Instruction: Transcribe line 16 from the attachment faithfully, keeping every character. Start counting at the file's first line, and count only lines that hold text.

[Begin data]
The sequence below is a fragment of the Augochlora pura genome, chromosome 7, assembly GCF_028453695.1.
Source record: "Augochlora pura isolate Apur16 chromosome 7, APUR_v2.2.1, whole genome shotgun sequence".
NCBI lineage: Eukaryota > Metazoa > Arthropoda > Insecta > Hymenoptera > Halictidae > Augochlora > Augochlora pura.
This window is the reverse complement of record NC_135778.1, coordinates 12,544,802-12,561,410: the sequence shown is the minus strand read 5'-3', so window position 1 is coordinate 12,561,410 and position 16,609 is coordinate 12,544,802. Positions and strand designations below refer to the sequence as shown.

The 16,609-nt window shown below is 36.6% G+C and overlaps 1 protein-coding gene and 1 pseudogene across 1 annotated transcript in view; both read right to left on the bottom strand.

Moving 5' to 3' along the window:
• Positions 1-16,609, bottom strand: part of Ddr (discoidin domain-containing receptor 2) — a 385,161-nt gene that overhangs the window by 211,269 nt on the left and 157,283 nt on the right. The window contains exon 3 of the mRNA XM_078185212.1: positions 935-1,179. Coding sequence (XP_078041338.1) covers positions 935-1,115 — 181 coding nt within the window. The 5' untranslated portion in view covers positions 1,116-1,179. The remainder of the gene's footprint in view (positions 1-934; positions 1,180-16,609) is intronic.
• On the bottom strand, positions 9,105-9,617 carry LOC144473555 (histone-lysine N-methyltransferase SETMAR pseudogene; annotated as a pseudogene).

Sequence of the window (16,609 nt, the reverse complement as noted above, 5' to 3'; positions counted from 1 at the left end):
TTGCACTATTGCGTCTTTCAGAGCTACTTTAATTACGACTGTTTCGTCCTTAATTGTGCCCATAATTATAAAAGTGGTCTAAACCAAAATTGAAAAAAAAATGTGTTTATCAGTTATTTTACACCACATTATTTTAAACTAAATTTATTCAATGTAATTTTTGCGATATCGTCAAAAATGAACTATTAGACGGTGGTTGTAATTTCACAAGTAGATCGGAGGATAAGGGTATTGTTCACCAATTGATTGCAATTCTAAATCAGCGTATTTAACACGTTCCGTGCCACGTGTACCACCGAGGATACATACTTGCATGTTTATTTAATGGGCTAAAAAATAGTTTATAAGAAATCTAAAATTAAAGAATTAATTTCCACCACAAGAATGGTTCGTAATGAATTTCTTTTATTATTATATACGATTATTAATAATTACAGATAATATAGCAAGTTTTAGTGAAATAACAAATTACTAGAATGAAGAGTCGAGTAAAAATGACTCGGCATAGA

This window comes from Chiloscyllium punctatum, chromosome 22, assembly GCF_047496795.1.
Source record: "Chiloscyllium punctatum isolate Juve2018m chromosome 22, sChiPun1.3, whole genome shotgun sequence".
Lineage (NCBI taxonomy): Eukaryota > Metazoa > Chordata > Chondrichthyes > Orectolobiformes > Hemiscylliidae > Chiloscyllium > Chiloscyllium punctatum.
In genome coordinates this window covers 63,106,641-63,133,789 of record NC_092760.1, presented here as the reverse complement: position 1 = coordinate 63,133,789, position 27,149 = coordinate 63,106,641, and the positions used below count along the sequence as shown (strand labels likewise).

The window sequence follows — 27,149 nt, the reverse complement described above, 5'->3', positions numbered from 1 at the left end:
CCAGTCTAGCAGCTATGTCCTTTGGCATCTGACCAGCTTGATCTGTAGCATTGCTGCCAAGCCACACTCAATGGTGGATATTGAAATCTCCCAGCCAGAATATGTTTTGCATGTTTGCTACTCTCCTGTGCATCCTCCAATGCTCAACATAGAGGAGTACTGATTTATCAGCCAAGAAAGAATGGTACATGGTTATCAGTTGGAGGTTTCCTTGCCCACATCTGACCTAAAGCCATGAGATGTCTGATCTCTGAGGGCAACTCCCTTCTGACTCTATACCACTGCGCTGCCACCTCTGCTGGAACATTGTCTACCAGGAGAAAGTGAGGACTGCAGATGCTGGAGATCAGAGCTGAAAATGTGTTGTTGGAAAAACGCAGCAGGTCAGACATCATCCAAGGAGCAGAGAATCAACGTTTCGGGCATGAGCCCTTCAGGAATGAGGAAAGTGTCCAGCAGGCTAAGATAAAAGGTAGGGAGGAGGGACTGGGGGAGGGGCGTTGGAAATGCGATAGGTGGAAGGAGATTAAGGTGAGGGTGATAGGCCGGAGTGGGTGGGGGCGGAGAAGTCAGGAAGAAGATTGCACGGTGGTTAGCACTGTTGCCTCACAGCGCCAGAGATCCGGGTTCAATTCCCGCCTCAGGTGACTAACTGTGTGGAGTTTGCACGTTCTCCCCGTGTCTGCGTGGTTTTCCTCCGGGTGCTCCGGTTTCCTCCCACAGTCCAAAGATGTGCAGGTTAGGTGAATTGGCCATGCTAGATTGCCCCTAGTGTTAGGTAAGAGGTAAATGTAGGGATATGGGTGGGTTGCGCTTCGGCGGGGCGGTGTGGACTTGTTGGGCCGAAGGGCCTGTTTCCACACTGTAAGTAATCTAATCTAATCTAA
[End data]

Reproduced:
CCAGTCTAGCAGCTATGTCCTTTGGCATCTGACCAGCTTGATCTGTAGCATTGCTGCCAAGCCACACTCAATGGTGGATATTGAAATCTCCCAGCCAGAATATGTTTTGCATGTTTGCTACTCTCCTGTGCATCCTCCAATGCTCAACATAGAGGAGTACTGATTTATCAGCCAAGAAAGAATGGTACATGGTTATCAGTTGGAGGTTTCCTTGCCCACATCTGACCTAAAGCCATGAGATGTCTGATCTCTGAGGGCAACTCCCTTCTGACTCTATACCACTGCGCTGCCACCTCTGCTGGAACATTGTCTACCAGGAGAAAGTGAGGACTGCAGATGCTGGAGATCAGAGCTGAAAATGTGTTGTTGGAAAAACGCAGCAGGTCAGACATCATCCAAGGAGCAGAGAATCAACGTTTCGGGCATGAGCCCTTCAGGAATGAGGAAAGTGTCCAGCAGGCTAAGATAAAAGGTAGGGAGGAGGGACTGGGGGAGGGGCGTTGGAAATGCGATAGGTGGAAGGAGATTAAGGTGAGGGTGATAGGCCGGAGTGGGTGGGGGCGGAGAAGTCAGGAAGAAGATTGCACGGTGGTTAGCACTGTTGCCTCACAGCGCCAGAGATCCGGGTTCAATTCCCGCCTCAGGTGACTAACTGTGTGGAGTTTGCACGTTCTCCCCGTGTCTGCGTGGTTTTCCTCCGGGTGCTCCGGTTTCCTCCCACAGTCCAAAGATGTGCAGGTTAGGTGAATTGGCCATGCTAGATTGCCCCTAGTGTTAGGTAAGAGGTAAATGTAGGGATATGGGTGGGTTGCGCTTCGGCGGGGCGGTGTGGACTTGTTGGGCCGAAGGGCCTGTTTCCACACTGTAAGTAATCTAATCTAATCTAA